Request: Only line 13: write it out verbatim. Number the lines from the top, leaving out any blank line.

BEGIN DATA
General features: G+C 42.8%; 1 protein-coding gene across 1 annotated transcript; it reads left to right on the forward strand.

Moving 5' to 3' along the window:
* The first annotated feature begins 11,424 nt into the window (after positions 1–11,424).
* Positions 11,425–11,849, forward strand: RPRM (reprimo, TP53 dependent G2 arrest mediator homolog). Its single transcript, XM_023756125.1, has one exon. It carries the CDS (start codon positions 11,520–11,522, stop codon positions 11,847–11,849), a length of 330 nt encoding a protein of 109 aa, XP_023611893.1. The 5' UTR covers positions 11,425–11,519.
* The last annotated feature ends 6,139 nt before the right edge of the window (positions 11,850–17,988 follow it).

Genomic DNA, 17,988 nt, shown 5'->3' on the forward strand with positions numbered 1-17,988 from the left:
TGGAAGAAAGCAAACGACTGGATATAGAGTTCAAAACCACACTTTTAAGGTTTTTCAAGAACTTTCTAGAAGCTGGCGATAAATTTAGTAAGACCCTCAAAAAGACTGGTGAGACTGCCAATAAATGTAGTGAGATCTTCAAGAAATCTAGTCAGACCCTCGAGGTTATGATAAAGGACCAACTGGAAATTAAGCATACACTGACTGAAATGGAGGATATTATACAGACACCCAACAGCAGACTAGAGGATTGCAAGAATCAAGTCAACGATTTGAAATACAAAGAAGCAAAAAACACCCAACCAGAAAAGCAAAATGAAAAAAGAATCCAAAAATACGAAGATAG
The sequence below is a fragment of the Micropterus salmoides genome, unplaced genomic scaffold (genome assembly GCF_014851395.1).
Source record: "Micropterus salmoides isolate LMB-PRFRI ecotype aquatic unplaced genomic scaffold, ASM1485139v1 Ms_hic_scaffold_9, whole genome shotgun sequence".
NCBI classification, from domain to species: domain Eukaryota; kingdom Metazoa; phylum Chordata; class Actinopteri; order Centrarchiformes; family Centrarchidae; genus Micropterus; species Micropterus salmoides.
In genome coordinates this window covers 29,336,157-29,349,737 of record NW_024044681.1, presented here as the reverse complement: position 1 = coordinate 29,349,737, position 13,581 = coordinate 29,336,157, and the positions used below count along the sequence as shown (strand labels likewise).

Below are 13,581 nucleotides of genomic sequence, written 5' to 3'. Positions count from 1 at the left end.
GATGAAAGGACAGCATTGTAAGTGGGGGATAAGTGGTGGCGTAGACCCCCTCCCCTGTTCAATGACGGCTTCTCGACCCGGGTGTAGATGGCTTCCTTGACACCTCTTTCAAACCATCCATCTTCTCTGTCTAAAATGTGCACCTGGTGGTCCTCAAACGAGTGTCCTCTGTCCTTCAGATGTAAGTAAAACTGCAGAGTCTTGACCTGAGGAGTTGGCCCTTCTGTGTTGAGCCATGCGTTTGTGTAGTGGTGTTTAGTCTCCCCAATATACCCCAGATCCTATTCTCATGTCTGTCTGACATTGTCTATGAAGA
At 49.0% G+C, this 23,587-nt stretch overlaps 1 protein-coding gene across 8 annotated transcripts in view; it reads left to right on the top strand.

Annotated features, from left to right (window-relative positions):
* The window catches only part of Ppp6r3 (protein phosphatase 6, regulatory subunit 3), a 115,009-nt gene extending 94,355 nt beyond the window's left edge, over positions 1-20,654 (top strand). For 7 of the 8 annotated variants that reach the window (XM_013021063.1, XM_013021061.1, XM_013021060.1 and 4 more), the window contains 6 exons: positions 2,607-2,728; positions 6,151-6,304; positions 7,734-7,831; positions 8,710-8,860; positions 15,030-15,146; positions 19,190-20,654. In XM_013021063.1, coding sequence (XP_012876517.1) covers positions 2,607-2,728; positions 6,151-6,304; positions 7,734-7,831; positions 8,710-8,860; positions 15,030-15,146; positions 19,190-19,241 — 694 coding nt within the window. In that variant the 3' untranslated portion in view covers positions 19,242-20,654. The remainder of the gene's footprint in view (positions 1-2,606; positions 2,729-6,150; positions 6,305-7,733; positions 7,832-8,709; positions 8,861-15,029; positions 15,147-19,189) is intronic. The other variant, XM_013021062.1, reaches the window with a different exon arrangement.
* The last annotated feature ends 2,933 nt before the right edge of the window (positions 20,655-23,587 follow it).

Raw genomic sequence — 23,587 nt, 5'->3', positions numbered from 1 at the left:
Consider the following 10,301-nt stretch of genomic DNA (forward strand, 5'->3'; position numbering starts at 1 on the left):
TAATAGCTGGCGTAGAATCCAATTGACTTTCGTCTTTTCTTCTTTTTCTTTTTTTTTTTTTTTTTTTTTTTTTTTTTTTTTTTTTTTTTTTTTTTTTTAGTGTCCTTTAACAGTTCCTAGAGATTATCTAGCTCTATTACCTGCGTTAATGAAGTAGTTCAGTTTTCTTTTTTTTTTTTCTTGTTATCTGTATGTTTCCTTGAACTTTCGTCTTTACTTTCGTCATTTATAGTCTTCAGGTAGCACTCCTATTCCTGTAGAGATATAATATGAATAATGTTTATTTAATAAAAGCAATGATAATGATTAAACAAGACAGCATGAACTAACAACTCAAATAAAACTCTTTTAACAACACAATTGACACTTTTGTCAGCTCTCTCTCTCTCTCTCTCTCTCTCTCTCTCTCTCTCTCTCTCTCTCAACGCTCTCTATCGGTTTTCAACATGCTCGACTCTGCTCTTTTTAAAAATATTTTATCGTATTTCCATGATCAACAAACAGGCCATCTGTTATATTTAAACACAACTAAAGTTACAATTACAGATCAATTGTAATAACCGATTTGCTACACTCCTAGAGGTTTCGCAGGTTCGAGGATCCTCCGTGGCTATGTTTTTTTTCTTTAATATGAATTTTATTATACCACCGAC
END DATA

GATGAAAGGACAGCATTGTAAGTGGGGGATAAGTGGTGGCGTAGACCCCCTCCCCTGTTCAATGACGGCTTCTCGACCCGGGTGTAGATGGCTTCCTTGACACCTCTTTCAAACCATCCATCTTCTCTGTCTAAAATGTGCACCTGGTGGTCCTCAAACGAGTGTCCTCTGTCCTTCAGATGTAAGTAAAACTGCAGAGTCTTGACCTGAGGAGTTGGCCCTTCTGTGTTGAGCCATGCGTTTGTGTAGTGGTGTTTAGTCTCCCCAATATACCCCAGATCCTATTCTCATGTCTGTCTGACATTGTCTATGAAGA